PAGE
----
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NMSU scientists prepare for next phase of research on Tibetan Plateau

Researchers from New Mexico State University will join other scientists from around the world this month in the fourth phase of a project on the Tibetan Plateau that intends to unlock more secrets of continent building.

A seismic sensor is buried during the INDEPTH III project on the Tibetan Plateau. (Courtesy photo)

Supported by a $755,000 grant from the National Science Foundation, the NMSU team, along with researchers from the University of Missouri-Columbia, Peking University and Cambridge University, will establish a network of 91 buried, broadband seismic sensors that will cover an area 600 miles long and 400 miles wide, larger than New Mexico and southern Colorado combined. This network of sensors will record earthquake activity around the world from seismic signals that travel beneath northern Tibet, which will help reveal the structure of the earth's lithosphere - the crust and uppermost mantle.

"An earthquake goes through the earth carrying information," said James Ni, physics professor at NMSU.

Each sensor and digital recorder will be powered by an above-ground solar panel, and will collect data for two years. These temporary stations will be checked on six-month to one-year intervals.

Leading the NMSU team are Ni and physics professor Thomas Hearn. Hearn will spend about two months in Tibet during the summer of 2007. Ni will be there about a month. Also participating from NMSU will be graduate students Xinling Wang and Gerardo Leon-Soto. Ni also hopes to involve some undergraduate students.

Also involved in the Tibetan Plateau research are the Qinghai Seismological Bureau in China and researchers from Cornell University.

Ni, who has studied the Tibetan Plateau for more than 30 years, will be participating for the third time in the four-phase INDEPTH project. The International Deep Profiling of Tibet and Himalaya began in 1992 to study the Tibetan Plateau, considered to be the best place in the world to observe the ongoing process of continent-to-continent collision.

Although numerous Chinese and international studies of the plateau have been conducted over the past two decades, INDEPTH is the first to use deep seismic reflection profiling to explore the continental lithosphere beneath the Himalayas and Tibet.

INDEPTH I studied the High Himalayas and recorded echoes from the mid-crustal detachment fault where the Indian plate slides, or even penetrates, beneath the Himalayas and southern Tibet, as well as the world's deepest moho, which indicates the boundary between the earth's crust and its mantle.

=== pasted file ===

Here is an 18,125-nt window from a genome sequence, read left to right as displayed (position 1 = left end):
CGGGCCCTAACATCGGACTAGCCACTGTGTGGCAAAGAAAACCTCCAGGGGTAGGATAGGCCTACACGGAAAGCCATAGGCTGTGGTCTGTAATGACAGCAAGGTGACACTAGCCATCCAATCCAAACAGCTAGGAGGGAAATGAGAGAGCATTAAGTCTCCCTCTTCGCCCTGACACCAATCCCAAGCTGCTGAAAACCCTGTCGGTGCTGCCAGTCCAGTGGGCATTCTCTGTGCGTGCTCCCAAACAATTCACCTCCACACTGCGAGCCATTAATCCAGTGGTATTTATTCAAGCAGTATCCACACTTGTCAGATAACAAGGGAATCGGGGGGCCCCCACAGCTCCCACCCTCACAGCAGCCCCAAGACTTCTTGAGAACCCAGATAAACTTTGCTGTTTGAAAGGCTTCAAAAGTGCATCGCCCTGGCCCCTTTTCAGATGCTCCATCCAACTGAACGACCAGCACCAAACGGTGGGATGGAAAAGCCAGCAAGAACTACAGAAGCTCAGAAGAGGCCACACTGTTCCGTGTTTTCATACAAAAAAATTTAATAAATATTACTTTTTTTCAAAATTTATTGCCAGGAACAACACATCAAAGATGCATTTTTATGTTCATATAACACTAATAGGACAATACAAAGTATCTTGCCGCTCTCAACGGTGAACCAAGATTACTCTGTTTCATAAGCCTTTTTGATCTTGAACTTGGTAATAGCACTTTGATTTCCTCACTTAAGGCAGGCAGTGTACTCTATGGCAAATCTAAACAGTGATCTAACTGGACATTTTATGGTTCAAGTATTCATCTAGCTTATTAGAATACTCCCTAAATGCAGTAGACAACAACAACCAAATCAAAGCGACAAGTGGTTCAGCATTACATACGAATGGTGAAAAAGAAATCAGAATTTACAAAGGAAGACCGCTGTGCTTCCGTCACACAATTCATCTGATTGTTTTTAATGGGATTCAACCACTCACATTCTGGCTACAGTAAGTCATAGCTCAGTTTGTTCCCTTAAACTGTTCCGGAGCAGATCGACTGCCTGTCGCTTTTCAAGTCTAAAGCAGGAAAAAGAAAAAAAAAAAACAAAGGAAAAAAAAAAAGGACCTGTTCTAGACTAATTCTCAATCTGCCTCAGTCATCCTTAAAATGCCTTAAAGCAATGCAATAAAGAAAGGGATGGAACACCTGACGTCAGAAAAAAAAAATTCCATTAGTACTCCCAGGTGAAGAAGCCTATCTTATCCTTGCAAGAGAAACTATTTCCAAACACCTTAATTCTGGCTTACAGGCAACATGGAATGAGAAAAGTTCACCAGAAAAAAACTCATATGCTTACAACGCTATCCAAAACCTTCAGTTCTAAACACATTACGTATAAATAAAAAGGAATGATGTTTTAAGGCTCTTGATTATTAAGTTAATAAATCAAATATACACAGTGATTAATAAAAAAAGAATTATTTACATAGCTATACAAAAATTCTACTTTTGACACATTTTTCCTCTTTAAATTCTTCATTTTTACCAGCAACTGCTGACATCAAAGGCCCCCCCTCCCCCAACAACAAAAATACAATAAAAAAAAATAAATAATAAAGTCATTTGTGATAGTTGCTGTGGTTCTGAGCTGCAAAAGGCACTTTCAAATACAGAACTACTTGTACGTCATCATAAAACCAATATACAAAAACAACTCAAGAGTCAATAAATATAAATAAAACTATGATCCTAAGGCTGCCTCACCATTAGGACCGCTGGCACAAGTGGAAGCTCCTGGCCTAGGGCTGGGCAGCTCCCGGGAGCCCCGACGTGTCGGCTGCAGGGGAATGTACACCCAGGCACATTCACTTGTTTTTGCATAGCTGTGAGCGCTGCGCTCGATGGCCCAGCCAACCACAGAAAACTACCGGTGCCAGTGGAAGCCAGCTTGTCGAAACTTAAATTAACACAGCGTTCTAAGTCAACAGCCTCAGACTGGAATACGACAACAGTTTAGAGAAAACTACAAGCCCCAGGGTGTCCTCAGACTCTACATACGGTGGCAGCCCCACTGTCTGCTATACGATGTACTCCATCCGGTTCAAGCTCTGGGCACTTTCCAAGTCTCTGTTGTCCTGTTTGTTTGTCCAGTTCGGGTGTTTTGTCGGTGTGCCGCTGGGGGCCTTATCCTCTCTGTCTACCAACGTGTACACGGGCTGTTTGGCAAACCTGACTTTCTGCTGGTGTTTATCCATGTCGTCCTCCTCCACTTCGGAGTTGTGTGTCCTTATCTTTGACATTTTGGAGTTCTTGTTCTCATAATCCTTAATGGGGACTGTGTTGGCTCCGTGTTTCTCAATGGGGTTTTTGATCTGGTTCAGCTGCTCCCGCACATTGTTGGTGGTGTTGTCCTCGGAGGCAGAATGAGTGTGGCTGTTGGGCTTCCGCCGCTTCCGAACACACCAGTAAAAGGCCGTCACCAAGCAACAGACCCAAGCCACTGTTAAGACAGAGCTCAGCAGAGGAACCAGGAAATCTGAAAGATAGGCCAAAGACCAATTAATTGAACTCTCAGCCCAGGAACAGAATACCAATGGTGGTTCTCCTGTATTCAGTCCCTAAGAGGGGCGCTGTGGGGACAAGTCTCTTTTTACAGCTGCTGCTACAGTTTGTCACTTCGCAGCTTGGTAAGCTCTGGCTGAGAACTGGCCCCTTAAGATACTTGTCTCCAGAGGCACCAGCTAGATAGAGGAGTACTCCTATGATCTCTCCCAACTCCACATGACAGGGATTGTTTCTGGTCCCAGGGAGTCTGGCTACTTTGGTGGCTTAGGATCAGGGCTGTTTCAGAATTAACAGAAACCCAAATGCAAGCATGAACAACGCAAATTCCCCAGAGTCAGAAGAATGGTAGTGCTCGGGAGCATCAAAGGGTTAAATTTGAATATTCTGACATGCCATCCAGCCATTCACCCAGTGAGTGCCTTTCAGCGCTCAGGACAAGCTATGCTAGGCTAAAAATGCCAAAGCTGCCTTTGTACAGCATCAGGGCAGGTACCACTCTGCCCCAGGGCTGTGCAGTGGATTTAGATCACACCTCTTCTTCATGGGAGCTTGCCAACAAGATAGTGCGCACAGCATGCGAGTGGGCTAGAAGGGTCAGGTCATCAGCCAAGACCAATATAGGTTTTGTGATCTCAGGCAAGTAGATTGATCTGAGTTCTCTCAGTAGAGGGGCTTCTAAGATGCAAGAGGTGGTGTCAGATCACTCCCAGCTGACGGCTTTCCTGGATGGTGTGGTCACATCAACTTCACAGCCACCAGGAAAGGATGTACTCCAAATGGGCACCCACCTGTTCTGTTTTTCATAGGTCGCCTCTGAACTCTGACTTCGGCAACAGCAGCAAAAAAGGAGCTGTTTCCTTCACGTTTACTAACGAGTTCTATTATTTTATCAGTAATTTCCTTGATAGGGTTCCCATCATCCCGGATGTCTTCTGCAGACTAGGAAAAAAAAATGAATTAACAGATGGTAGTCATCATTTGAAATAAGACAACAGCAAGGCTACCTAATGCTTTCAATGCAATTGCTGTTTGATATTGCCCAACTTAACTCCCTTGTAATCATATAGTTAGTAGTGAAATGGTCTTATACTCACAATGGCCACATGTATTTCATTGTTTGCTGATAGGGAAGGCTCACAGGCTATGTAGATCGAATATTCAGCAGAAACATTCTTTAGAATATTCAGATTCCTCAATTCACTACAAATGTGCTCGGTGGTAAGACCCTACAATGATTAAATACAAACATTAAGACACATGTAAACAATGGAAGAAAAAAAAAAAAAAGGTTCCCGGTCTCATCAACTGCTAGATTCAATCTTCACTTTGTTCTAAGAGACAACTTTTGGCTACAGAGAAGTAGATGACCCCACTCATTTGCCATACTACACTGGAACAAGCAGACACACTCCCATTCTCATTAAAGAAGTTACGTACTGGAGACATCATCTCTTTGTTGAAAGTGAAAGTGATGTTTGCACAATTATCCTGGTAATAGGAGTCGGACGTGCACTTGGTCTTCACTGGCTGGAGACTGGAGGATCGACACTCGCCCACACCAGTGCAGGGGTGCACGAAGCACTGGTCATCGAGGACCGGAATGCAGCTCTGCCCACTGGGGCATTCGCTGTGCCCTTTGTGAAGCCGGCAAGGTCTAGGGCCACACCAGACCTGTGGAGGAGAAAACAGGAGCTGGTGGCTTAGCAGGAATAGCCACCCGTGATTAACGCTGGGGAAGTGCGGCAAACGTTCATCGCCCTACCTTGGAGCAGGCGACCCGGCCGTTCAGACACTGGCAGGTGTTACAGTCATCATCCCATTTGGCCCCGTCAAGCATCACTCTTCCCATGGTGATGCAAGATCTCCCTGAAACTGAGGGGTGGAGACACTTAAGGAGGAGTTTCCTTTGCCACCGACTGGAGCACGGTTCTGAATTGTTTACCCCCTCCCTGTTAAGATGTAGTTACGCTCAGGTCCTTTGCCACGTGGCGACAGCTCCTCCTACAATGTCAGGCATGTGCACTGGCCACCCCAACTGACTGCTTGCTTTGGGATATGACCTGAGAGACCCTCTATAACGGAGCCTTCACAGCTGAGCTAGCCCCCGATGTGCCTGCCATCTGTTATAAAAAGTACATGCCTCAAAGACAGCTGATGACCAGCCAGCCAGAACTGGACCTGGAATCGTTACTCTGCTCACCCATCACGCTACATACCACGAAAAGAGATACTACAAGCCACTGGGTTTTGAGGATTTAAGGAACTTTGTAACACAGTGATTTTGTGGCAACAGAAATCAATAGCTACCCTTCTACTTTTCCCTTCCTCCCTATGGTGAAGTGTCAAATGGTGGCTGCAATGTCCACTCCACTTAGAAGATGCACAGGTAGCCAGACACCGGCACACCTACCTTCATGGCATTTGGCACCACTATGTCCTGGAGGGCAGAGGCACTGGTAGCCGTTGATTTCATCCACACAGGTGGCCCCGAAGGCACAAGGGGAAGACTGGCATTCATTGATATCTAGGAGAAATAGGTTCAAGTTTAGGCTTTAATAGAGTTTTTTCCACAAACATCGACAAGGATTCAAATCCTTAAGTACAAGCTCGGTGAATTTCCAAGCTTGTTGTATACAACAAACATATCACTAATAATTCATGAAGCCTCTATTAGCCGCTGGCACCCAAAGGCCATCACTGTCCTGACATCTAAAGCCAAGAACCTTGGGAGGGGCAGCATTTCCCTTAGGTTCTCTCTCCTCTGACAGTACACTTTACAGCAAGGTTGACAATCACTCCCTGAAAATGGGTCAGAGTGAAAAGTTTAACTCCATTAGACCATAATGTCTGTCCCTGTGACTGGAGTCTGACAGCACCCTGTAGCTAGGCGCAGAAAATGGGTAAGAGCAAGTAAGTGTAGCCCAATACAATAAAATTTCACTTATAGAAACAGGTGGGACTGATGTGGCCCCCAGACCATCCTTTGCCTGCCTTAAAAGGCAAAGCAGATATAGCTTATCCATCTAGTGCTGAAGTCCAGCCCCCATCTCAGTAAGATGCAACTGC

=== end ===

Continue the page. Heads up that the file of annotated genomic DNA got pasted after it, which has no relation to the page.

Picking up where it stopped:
Ni became involved in 1994 during INDEPTH II, which studied the southern and middle Tibetan Plateau. Ni and Hearn participated in 1998 in INDEPTH III, which studied the extent of crustal melting below the central Tibetan Plateau as well as the northern extent of the Indian plate. Data from that phase are still being analyzed.

Work on INDEPTH IV, also known as Project ASCENT (Array Seismology Collaborative Experiments of Northern Tibet), is designed to study the northern boundary of the Tibetan Plateau and is expected to last until 2012.

Thanks to the first three phases of the project, scientists have a much better idea of what is happening below the surface of the earth. The collision of India and Asia, which began about 55 million years ago and created the Himalayas and the Tibetan Plateau, is still under way. Scientists believe that the leading edge of the Indian plate broke off and became lodged between the still-advancing Indian plate and the Asian plate, resulting in the greater thickness of the crust beneath the Tibetan Plateau.

"India underthrusts its own leading edge," Ni said. The presence of water is lubricating the interface, Ni said, enabling one plate to slide by the other.

"If there's no water, there would be no Himalaya, no Tibet," Ni said. The formation of granites that eventually are pushed southward to the surface along the High Himalayas also indicated the presence of water, since it takes heat and water to form the rock. This was established in INDEPTH II.

And like the incremental process of continent-building, the researchers are learning more and making progress, one step at a time. "We're just gradually solving mysteries," Ni said. "The endeavor is never complete. We try to understand a little bit at a time."